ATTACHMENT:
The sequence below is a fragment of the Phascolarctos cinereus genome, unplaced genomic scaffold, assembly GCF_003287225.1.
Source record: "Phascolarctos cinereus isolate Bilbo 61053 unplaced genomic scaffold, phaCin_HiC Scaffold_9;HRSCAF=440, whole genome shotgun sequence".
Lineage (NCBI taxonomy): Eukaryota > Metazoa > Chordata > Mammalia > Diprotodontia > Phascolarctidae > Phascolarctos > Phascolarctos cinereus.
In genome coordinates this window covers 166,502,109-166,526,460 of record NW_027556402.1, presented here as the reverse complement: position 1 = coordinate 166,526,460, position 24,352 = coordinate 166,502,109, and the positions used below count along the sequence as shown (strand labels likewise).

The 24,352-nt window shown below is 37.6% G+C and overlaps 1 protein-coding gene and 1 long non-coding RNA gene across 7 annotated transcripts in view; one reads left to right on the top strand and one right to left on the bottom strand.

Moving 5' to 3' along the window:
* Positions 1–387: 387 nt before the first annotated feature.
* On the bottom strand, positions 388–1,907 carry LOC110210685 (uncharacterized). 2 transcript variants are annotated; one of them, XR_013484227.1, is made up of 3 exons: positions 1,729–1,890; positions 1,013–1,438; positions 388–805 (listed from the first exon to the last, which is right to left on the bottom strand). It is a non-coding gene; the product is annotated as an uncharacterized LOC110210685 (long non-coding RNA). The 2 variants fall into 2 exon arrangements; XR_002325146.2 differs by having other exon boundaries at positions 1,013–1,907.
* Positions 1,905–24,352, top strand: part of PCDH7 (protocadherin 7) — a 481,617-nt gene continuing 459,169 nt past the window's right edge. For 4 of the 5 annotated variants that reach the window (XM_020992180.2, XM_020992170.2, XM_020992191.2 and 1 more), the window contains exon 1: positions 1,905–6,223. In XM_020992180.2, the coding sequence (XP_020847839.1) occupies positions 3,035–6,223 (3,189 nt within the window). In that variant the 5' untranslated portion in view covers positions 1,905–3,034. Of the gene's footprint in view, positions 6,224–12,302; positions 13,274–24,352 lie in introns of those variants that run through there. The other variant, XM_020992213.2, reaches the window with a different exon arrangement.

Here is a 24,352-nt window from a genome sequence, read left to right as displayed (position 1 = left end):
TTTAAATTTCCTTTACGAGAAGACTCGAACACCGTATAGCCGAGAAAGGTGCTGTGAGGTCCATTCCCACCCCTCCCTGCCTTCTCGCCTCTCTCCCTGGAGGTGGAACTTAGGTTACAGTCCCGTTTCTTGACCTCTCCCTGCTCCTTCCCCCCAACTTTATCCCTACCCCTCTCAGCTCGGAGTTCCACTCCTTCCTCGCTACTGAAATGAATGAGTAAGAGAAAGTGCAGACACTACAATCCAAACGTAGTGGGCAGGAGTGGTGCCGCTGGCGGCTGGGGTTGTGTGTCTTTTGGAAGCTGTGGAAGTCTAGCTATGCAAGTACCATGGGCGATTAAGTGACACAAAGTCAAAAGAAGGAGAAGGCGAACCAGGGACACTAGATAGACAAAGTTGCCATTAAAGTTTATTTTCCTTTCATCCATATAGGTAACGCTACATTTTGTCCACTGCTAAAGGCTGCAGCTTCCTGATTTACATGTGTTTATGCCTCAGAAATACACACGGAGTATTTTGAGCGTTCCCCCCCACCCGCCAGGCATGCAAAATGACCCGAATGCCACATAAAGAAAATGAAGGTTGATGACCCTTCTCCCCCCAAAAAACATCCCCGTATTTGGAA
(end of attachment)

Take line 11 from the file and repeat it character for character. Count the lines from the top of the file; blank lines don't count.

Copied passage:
TTTAAATTTCCTTTACGAGAAGACTCGAACACCGTATAGCCGAGAAAGGTGCTGTGAGGTCCATTCCCACCCCTCCCTGCCTTCTCGCCTCTCTCCCTGGAGGTGGAACTTAGGTTACAGTCCCGTTTCTTGACCTCTCCCTGCTCCTTCCCCCCAACTTTATCCCTACCCCTCTCAGCTCGGAGTTCCACTCCTTCCTCGCTACTGAAATGAATGAGTAAGAGAAAGTGCAGACACTACAATCCAAACGTAGTGGGCAGGAGTGGTGCCGCTGGCGGCTGGGGTTGTGTGTCTTTTGGAAGCTGTGGAAGTCTAGCTATGCAAGTACCATGGGCGATTAAGTGACACAAAGTCAAAAGAAGGAGAAGGCGAACCAGGGACACTAGATAGACAAAGTTGCCATTAAAGTTTATTTTCCTTTCATCCATATAGGTAACGCTACATTTTGTCCACTGCTAAAGGCTGCAGCTTCCTGATTTACATGTGTTTATGCCTCAGAAATACACACGGAGTATTTTGAGCGTTCCCCCCCACCCGCCAGGCATGCAAAATGACCCGAATGCCACATAAAGAAAATGAAGGTTGATGACCCTTCTCCCCCCAAAAAACATCCCCGTATTTGGAA